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Home » Clarion » 2022 » October 2022 » Contract survey results guide campaign

Contract survey results guide campaign

Gearing up for contract fightBy ARI PAUL

The PSC’s next contract struggle with CUNY is just around the corner. The current collective bargaining agreement, representing CUNY faculty and staff, expires at the end of February 2023.

To prepare for a democratic and member-driven negotiation process, the union sent a survey to all union members across all the different titles the union represents, asking about member priorities and demands in the next contract. This Fall semester, the union’s leadership will hone concrete contract demands, with the goal of winning fair pay, job protections, professional development and promotional opportunities for PSC members of all titles, part-time and full-time, faculty and staff. (The PSC also represents workers at the CUNY Research Foundation. The Research Foundation Central contract expires at the end of this year, while the field unit contracts at the Graduate Center, LaGuardia and City Tech end on June 30, 2024.)

The survey results paint a picture of what members want to see in the next contract. In the next weeks and months, PSC organizers, along with chapter leaders and activists, will be talking to their colleagues about how to organize for a good contract.

Nearly 9,400 people responded to the survey.


The vast majority of survey respondents listed salary increases as “very” or “somewhat” important. Fully 95% of all respondents said they want universal, across-the-board salary increases, and 82% prioritized making the teaching adjunct hourly salary proportional to the full-time teaching salary. Many other issues also rose to the top of general importance. Remote work agreements, improved job security for part-time titles, defending academic freedom and protections against bullying in the workplace all saw massive support.

Automatic step increases with promotion, a standard practice at other universities and workplaces, was similarly prioritized, as were improvements to the PSC-CUNY Welfare Fund. The survey asked about various ways in which the PSC can fight against structural racism at CUNY, and in this area, members supported the importance of this work in some of the biggest numbers of the survey, with more than 85% saying the following areas were “very important” or “somewhat important”: the racialized salary gap, diversifying the highest paid titles and increasing promotional opportunities and advancement. Protecting quality education for CUNY students was the highest priority of all respondents, tying with universal salary increases. Ninety-five percent of respondents marked it as important and 85% selected “very important.”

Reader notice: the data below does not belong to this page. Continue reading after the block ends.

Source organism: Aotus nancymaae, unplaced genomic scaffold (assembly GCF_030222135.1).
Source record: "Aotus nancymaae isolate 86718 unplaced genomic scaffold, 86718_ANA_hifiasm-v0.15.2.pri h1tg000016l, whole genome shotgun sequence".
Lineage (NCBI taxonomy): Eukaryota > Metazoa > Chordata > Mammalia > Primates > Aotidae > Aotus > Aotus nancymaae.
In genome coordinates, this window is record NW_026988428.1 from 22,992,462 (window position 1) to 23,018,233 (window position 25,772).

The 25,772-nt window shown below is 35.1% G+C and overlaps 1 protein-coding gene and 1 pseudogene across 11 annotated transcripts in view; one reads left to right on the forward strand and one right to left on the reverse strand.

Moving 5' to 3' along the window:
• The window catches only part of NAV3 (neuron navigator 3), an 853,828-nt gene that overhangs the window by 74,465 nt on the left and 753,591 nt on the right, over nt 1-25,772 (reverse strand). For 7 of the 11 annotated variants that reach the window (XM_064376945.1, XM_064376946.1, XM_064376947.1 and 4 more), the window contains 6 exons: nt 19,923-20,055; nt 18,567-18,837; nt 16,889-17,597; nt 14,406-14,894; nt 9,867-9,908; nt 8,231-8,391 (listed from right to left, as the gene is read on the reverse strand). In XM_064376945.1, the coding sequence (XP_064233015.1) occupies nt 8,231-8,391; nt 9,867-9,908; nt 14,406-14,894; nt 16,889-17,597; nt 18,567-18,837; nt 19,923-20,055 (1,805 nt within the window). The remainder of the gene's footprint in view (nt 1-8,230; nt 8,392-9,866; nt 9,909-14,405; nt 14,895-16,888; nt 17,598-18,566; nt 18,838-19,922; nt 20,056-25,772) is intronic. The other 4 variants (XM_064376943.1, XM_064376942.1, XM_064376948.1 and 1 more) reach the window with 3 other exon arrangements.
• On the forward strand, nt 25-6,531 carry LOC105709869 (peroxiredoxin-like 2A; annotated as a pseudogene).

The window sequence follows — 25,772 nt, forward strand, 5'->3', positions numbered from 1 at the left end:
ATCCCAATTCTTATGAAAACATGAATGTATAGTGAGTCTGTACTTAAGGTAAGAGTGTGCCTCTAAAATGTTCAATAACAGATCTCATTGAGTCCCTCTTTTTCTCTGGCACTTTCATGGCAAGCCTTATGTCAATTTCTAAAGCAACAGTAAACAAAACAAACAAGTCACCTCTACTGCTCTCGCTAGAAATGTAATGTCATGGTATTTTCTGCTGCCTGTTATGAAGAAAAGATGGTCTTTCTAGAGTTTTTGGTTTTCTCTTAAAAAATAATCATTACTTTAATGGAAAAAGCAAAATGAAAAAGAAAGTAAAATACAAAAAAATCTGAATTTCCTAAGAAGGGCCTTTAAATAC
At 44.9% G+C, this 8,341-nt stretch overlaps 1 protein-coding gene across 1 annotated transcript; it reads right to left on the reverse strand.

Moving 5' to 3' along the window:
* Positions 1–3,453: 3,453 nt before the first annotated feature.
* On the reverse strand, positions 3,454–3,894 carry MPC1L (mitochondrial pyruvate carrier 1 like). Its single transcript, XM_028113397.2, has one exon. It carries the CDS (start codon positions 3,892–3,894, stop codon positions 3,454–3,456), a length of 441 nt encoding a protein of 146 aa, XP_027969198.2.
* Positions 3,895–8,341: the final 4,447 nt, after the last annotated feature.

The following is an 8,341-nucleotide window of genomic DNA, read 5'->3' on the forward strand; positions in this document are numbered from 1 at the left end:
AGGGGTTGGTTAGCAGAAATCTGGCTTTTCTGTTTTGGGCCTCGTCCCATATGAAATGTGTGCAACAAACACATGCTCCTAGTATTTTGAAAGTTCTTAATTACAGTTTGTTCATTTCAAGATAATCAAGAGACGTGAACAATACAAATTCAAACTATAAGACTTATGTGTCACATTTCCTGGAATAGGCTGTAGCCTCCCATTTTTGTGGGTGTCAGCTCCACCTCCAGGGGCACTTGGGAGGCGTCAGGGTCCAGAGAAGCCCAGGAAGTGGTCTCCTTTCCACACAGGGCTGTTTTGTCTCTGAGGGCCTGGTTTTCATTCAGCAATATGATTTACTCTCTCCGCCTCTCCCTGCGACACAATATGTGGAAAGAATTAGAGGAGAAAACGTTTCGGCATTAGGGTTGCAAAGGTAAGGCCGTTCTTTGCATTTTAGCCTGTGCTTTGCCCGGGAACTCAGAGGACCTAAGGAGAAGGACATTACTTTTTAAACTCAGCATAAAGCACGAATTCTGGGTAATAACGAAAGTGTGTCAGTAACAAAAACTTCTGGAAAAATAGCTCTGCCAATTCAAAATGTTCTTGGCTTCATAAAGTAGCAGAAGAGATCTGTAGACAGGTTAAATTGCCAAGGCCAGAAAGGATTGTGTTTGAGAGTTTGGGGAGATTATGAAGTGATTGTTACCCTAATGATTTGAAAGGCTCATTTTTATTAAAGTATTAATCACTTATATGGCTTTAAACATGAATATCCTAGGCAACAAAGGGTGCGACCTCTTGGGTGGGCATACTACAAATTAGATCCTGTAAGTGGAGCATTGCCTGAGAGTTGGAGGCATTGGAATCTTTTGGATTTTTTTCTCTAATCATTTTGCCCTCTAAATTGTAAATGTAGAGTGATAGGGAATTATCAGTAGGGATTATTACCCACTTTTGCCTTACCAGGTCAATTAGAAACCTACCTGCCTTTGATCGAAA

Members in all titles named pay increases for everyone as one of their five most important issues. For full-time faculty, the next priority issues were reducing the teaching load; support for research and professional development, such as paid leave and travel; and additional pay increases for those at top steps.

Besides across-the-board salary increases, the biggest issues for HEOs were remote work agreements, improvements to reclassification and improving job security (including decreasing time to attain 13.3b).


Teaching adjuncts ranked making adjunct salaries proportional to full-time salaries and improving adjunct job security as their highest concerns. In addition to overall raises for everyone, they also named increases in part-time salaries as a top priority.

College laboratory technicians (CLTs) ranked strengthening CLT promotional opportunities, salary raises for all PSC-represented titles, and increases to the lowest-paid CLT titles and general increases to lower paid full-time titles as important in addition to salary raises for all.

For nonteaching adjuncts, improving job security for part-timers and across-the-board salary raises were important. Other titles ranked across-the-board salary increases and equity for part-time titles as major priorities.

The upcoming contract campaign presents new challenges. This will be the first CUNY contract campaign with the next state governor, presumptively Kathy Hochul. While Hochul has been more generous toward higher education in her state budget proposals than her predecessor, she is mostly untested on contract bargaining. Her administration settled one state contract with the Civil Service Employees Association this summer. That settlement included 2% and 3% annual raises from 2023 through Spring of 2026 and a one-time COVID bonus of $3,000.

The PSC’s contract fight takes place nearly three years since the world was turned upside down by the COVID pandemic. Members’ contract priorities have been shaped by record-high inflation and the need for on-campus safety precautions, including the possibility of remote work options.


The current 2017–2023 contract was overwhelmingly ratified by PSC members in the Fall of 2019, and was the result of the long, organized, member-led struggle that eventually won 10.41% across-the-board raises over the life of the contract, significant pay increases for adjuncts and equity raises for CLTs, lecturers and assistants to HEO.

While the contract expires next February, New York State law stipulates that the contract terms remain in effect until a new collective bargaining agreement is ratified and enacted.

Published: September 29, 2022 | Last Modified: November 9, 2022

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